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Lenses / Acceptable AFMA difference for zoom between W and T ends?
« on: December 25, 2013, 02:03:56 PM »
I've got two new copies of the 24-70mm f/2.8 II (playing the zoom-tick lottery).  I'm wondering, what would be an acceptable AFMA difference between the Wide and Telephoto ends?

1st copy: -1 at 24mm and +1 at 70mm (so a difference of 2). 
2nd copy: +2 at 24mm and +7 at 70mm (so a difference of 5).

I'm pretty happy with the first copy, but I'm not sure about the second copy.  Practically, I will input the two AFMA values into my 5DM3 and it will interpolate the AFMA for focal lengths between the two extremes.  My question is more general, which is "what is an acceptable difference before you should consider returning the lens to the store?"

The main reason I'm asking this question is because I read Roger Ciala's old article about how to test a lens, and he suggested that +/-3 between the two ranges for a 4x zoom is acceptable.  Since my second copy has a difference of 5, I was wondering if I should be concerned.  I'm also curious what you guys think the biggest difference is before you'd return a lens back to the store.

http://www.lensrentals.com/blog/2010/11/how-to-test-a-lens
Quote
My absolute requirements for an acceptable lens are:
...
3.  Front / backfocus is similar throughout zoom range and at near and far focusing. How similar is a judgement call, but if it changes less than +/- 3 for a 4x zoom and +/- 5 for a 10x zoom throughout the zoom range, then I’m pretty happy.


P.S.  I'm not certain about the meaning of his terminology of "4x zoom" and "10x zoom", but I'm assuming that it means it's the longer focal length divided by the shorter focal length?  So  24-70mm and a 70-200 would be <4x zoom, and a 18-200mm would be >10x zoom.  Please correct me if I'm wrong.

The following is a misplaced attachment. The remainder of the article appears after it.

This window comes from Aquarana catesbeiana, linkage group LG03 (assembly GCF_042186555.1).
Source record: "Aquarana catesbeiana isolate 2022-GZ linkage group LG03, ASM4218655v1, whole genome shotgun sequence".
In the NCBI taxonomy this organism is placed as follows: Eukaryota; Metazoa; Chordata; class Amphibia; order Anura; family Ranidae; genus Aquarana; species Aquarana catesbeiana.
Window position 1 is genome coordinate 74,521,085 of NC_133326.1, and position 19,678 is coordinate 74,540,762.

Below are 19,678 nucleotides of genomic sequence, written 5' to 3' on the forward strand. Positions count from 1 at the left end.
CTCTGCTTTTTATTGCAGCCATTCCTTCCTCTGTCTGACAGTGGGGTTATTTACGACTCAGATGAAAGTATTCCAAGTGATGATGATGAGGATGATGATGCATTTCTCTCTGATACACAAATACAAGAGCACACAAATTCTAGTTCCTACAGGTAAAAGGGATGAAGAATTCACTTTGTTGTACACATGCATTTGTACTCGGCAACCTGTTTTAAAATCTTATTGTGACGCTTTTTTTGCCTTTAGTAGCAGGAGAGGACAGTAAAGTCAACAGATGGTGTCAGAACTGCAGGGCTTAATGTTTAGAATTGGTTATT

2
I've been doing AFMA tests using Spot AF.  I recently read through Focal's documentation (I haven't bought a license but am considering it) and it says that specifically for Canon bodies that testers should be using 1-Point AF and not Spot AF.  I've always used Spot AF before because I somehow thought that the more precise focus area would be more appropriate for AFMA tests, but Focal's directions make me wonder if I've been doing it wrong this whole time.  For example, if I use the LensAlign ruler, should I be shooting the target in 1-Point and not Spot?

If it's the case that using one is "correct" and using the other is "incorrect", I would greatly appreciate if someone could clarify me how the incorrect might might skew or even corrupt AFMA/focus tests.

As a related question, in the 5DM3 manual, the section titled "Manual Focusing" (p. 112), it says "with 61-point automatic selection, when the center AF point achieves focus, the focus light [dot] will light up."  I'm a little confused as to what they are saying.  When a lens is set on Manual focusing mode, Spot vs 1-Point vs Area vs etc. is irrelevant right?  Perhaps I'm reading the sentence wrong but I'm wondering why they are mentioning "automatic selection" at all when talking about Manual focusing.  Perhaps someone could clarify.

Thanks!

3
Lighting / Is YN622C's Test Fire button a remote shutter release?
« on: December 04, 2013, 12:26:09 PM »
Does the Test Fire button on the Yongnuo YN622C act as a standard wireless shutter release?

1) Can you half-press the button to make the camera Auto-Focus, and then full-press the button to take the shot? 

2) If you hold down the button, can you shoot in continuous burst? (assuming no speedlight mounted, so no power cycling cooldown)

Basically I'm trying to figure out if the button on the YN622C acts exactly like the camera's shutter button.

Note:
I made a similar thread regarding the Canon 600EX-RT at http://www.canonrumors.com/forum/index.php?topic=18425d